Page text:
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Walking Disasters – How Some are More Accident-Prone Than Others

Self Care

Walking Disasters – How Some are More Accident-Prone Than Others

Walking Disasters : We all have someone in our lives who seems a little too clumsy to be true. That someone is more likely to spill their tea than finish making it; they may have even tripped down the stairs while you were reading this sentence. Some of us are simply unlucky enough to be accident-prone – but how can this be? Are there regional explanations, or is something else afoot?

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Increased Accidents by Location

According to a recent survey by National Accident Helpline, the most accident-prone population in the UK can be found in Croydon – more specifically, the CR0 postcode. In fact, the top five most accident-prone places in the UK can all be found in the south of England, with Leicester, Coventry and London all making an appearance.


The Most Accident-Prone Day of the Year

The same survey also plotted accident data against the days on which said accidents happened, allowing National Accident Helpline to rank days of the year, and even average days of the week, in terms of their ‘accident-prone-ness’. According to this data, the most people suffer an accident on the 1st of August, with the 1st, 18th and 4th July taking spots 2 to 4 respectively and Halloween coming in at a close 5th.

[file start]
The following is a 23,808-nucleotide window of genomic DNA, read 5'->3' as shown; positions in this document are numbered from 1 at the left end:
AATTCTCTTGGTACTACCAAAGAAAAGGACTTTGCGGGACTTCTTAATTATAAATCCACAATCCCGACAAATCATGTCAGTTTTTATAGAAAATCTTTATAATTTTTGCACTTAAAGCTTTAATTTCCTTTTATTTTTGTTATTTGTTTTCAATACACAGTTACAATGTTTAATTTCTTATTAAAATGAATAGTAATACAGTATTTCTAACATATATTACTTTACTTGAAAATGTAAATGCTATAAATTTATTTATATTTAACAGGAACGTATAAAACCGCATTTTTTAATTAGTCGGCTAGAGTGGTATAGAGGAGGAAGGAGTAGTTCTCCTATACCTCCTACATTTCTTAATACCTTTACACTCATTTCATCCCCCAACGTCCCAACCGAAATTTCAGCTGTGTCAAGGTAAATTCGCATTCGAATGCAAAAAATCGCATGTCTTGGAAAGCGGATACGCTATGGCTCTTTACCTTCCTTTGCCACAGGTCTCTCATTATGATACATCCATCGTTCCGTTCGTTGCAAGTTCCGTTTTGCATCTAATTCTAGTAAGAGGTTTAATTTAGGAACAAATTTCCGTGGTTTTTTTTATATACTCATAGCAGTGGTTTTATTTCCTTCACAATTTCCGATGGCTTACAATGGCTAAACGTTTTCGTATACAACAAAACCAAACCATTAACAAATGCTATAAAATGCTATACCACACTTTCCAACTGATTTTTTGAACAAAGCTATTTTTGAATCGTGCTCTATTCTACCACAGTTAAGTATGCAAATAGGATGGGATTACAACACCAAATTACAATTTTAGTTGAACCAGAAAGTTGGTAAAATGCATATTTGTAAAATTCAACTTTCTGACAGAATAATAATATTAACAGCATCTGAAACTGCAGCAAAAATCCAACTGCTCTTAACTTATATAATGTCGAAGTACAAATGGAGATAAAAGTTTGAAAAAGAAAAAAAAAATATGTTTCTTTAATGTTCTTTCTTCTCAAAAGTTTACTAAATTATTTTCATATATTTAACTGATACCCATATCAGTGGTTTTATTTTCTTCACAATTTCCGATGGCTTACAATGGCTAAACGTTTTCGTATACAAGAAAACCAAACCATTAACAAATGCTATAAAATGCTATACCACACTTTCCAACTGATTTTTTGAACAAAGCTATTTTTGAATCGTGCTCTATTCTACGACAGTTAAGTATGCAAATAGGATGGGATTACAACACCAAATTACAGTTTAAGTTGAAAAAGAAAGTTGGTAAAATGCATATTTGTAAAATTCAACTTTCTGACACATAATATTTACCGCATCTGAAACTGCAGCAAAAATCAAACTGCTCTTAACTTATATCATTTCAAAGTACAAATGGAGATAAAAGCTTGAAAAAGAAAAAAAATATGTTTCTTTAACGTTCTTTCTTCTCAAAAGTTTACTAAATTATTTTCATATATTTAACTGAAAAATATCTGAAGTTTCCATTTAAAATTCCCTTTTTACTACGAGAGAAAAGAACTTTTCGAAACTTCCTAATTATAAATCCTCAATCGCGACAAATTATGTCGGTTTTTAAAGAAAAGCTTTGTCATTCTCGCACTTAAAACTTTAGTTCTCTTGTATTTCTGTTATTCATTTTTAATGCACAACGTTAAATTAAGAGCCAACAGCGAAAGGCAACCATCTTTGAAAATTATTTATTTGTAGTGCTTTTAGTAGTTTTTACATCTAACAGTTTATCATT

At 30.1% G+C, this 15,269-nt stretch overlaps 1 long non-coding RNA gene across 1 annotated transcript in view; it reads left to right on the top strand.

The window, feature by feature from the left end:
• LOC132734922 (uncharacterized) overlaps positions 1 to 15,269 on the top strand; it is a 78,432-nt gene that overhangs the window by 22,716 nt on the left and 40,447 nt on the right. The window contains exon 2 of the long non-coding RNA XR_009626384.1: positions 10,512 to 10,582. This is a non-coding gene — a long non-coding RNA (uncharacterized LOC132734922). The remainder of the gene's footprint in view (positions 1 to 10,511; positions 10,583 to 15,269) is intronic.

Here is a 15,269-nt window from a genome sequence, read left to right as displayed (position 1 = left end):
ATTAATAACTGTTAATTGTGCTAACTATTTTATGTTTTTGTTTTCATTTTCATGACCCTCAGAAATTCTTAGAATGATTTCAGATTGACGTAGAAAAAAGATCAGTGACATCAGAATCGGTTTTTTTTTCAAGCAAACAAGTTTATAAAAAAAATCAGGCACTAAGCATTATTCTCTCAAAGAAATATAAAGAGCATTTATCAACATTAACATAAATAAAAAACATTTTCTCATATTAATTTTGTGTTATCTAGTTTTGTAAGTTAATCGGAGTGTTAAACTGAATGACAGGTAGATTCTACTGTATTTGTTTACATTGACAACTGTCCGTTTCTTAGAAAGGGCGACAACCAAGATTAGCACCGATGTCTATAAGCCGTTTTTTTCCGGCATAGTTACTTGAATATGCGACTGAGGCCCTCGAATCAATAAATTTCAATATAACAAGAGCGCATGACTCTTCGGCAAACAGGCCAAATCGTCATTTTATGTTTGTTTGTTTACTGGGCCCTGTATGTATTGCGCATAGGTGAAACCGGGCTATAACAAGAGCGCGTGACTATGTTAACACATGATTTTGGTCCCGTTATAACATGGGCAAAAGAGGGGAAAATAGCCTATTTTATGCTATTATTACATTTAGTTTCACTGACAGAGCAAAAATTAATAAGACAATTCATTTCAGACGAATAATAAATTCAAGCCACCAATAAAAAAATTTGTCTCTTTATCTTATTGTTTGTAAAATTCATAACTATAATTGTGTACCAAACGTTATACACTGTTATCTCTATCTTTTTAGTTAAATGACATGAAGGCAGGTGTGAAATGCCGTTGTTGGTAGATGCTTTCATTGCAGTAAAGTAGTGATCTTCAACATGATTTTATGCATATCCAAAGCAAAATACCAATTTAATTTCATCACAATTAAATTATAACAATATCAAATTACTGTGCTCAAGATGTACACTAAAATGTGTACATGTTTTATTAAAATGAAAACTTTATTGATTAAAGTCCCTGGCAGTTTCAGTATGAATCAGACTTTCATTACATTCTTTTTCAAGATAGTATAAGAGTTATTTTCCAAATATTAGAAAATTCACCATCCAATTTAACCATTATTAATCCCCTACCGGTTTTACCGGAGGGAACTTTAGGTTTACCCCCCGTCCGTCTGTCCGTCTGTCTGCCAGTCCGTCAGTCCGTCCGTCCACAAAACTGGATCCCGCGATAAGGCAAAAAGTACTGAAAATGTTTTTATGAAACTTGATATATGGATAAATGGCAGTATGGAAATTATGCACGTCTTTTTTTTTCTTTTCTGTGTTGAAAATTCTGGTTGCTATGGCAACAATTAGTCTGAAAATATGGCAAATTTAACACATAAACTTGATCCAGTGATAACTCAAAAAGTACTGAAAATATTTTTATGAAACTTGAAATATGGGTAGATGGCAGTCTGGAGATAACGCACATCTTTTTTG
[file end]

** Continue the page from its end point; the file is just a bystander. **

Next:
In terms of days of the week, Friday is narrowly the most accident-prone with 17th of accidents each week taking place on that day. Sunday was the least accident-prone day, with 11% of the week’s accidents taking place then.

But does this mean anything? The difference in likelihoods can be explained by simple trends; Friday is the last day of the working week, and a day on which many let their hair down to celebrate their upcoming free time – increasing the likelihood of an accident. Meanwhile, Sundays are traditionally days of rest, on which less people will be active and exposing themselves to accident risk.


A Medical Question

This gives rise to a question that has been puzzling academics in healthcare for some time: is accident-prone-ness hereditary, or might there be another medical explanation for the increased clumsiness of some over others? The question has been posed in journals for decades, and to this day there is no concrete answer. Some have suggested genetic disposition, while others have found no evidence to suggest an inherent risk of accident-prone-ness.

However, more recent developments in the field of psychiatry and child psychology may have yielded some answers – in the form of autism. Autism rates are significantly higher than they once were, as stigma surrounding ASD continues to lessen and parents better understand the symptoms.

There has also been a recent awareness campaign for autism in women, who do not display the same symptoms as men – and have been misrepresented in the science, owing to a clinical bias towards treating men. Clumsiness is a symptom of autism in children; could this be, in part, a solution? Again, there are no concrete answers, but many possibilities remain.

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